April 17, 2010

Not God's Type

Not God’s Type: 
A Rational Academic Finds a Radical Faith
By Dr. Holly Ordway
Synopsis:   How does Holly Ordway, an atheist  professor of English literature change?    She compares atheism to theism, questions what is faith,  and decides  there is a god.   She researches into the life and resurrection of Christ, including reading the Gospels as history,  asking more questions,  ultimately accepting His grace.
Publisher: Moody Publishers, May 1, 2010
Read through the courtesy of Moody Publishes and Netgalley.

My perspective:
I cannot conceive of a person being an atheist.  How can this be?   Look at the stars – God made them.   I remember at the age of 8, telling my best friend’s mother excitedly about Jesus.   When I had the opportunity to read Ordway’s book,  I grabbed  the chance to see her path to conversion.  

As an atheist, Ordway  rationalizes herself out of her emotional reaction to 9/11.   She re-reads poetry and realizes there is something deep in the poems of John Keats “Beauty is truth, truth beauty” and especially John Donne’s  “ Break, blow, burn, and make me new.”  What did these men know?   Ordway feels a new hunger.  She realizes her fencing coach, Josh,  has strong Christian beliefs without being a pushy-type of guy.  He is her intellectual equal, thus they have many conversations about  morality and God.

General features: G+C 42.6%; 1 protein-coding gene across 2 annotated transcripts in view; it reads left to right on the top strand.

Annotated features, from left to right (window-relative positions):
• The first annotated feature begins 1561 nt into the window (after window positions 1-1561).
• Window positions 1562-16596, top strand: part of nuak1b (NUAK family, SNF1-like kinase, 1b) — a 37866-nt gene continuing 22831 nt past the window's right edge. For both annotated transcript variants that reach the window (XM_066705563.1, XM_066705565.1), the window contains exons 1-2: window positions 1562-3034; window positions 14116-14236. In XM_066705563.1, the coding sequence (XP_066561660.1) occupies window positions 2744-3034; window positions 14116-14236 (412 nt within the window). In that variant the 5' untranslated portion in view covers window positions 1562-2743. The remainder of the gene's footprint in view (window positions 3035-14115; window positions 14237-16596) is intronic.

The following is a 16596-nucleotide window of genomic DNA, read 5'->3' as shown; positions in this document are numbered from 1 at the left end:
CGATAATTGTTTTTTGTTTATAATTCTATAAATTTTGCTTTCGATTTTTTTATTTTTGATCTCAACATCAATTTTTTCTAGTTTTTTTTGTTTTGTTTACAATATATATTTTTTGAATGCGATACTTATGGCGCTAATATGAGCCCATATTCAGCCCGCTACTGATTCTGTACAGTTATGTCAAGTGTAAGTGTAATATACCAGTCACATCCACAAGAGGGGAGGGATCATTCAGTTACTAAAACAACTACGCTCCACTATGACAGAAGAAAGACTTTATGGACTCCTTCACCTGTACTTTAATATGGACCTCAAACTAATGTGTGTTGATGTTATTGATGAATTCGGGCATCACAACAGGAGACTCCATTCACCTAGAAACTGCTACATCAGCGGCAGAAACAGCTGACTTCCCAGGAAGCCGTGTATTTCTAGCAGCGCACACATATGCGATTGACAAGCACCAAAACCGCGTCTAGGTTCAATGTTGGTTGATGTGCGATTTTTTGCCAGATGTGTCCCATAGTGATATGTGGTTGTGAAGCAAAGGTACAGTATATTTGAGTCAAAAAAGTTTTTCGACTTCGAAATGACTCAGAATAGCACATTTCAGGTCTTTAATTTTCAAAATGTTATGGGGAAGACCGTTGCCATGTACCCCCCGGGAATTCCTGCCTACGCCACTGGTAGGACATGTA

Some of the philosophical arguments were difficult for me to understand, however Ordway’s  metaphors, which are actually Josh’s metaphors,  are a delight to read.  There’s a paper coffee cup in a casino in Nevada.    She wanders in the countryside of the kingdom, and stands on the edge of a moral precipice.    He speaks of aviation and buying the plane ticket.

Throughout the book, there are Interlude chapters which tell of Ordway’s activities in her church --  and her pilgrimages to cathedrals in England.  I googled  these chapels to look at photos of them.

Two questions that I had while reading Not God’s Type:    I was curious about her own childhood family, and how she was raised.    The Acknowledgment section at the end does  not even mention Josh and Heidi, her tour guides  to the Kingdom!  How could this be?

This is definitely a book I want to pick up and re-read, and even go to  other books she mentions.  In the meantime, her blog is something to relish:   Hieropraxis.

CymLowell

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